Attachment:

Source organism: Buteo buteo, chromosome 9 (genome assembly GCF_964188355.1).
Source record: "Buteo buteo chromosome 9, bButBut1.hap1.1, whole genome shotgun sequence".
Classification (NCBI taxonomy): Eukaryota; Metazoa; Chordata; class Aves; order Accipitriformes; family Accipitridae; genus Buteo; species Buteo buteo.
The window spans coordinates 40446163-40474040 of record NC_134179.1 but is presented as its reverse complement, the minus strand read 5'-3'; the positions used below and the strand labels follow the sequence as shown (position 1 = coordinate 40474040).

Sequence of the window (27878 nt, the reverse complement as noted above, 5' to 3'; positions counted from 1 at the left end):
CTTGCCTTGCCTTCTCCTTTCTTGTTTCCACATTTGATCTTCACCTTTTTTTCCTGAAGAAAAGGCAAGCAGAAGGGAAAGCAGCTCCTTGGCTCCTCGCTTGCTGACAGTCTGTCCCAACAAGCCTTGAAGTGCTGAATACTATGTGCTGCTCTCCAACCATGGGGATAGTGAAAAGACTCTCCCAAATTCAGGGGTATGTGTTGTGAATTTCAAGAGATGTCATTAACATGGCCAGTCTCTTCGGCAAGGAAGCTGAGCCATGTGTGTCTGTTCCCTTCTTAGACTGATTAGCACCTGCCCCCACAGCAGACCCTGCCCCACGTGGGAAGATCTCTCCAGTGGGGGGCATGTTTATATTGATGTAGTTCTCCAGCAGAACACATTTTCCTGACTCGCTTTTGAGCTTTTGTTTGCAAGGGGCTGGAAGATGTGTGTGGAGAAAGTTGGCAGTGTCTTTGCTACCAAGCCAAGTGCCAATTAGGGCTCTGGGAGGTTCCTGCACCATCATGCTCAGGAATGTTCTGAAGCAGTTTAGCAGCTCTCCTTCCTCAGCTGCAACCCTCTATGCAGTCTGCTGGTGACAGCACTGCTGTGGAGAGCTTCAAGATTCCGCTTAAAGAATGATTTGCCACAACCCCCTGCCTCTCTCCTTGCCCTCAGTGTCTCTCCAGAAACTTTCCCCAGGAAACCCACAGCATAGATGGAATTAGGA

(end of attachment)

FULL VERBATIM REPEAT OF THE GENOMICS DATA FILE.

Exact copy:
Source organism: Buteo buteo, chromosome 9 (genome assembly GCF_964188355.1).
Source record: "Buteo buteo chromosome 9, bButBut1.hap1.1, whole genome shotgun sequence".
Classification (NCBI taxonomy): Eukaryota; Metazoa; Chordata; class Aves; order Accipitriformes; family Accipitridae; genus Buteo; species Buteo buteo.
The window spans coordinates 40446163-40474040 of record NC_134179.1 but is presented as its reverse complement, the minus strand read 5'-3'; the positions used below and the strand labels follow the sequence as shown (position 1 = coordinate 40474040).

Sequence of the window (27878 nt, the reverse complement as noted above, 5' to 3'; positions counted from 1 at the left end):
CTTGCCTTGCCTTCTCCTTTCTTGTTTCCACATTTGATCTTCACCTTTTTTTCCTGAAGAAAAGGCAAGCAGAAGGGAAAGCAGCTCCTTGGCTCCTCGCTTGCTGACAGTCTGTCCCAACAAGCCTTGAAGTGCTGAATACTATGTGCTGCTCTCCAACCATGGGGATAGTGAAAAGACTCTCCCAAATTCAGGGGTATGTGTTGTGAATTTCAAGAGATGTCATTAACATGGCCAGTCTCTTCGGCAAGGAAGCTGAGCCATGTGTGTCTGTTCCCTTCTTAGACTGATTAGCACCTGCCCCCACAGCAGACCCTGCCCCACGTGGGAAGATCTCTCCAGTGGGGGGCATGTTTATATTGATGTAGTTCTCCAGCAGAACACATTTTCCTGACTCGCTTTTGAGCTTTTGTTTGCAAGGGGCTGGAAGATGTGTGTGGAGAAAGTTGGCAGTGTCTTTGCTACCAAGCCAAGTGCCAATTAGGGCTCTGGGAGGTTCCTGCACCATCATGCTCAGGAATGTTCTGAAGCAGTTTAGCAGCTCTCCTTCCTCAGCTGCAACCCTCTATGCAGTCTGCTGGTGACAGCACTGCTGTGGAGAGCTTCAAGATTCCGCTTAAAGAATGATTTGCCACAACCCCCTGCCTCTCTCCTTGCCCTCAGTGTCTCTCCAGAAACTTTCCCCAGGAAACCCACAGCATAGATGGAATTAGGA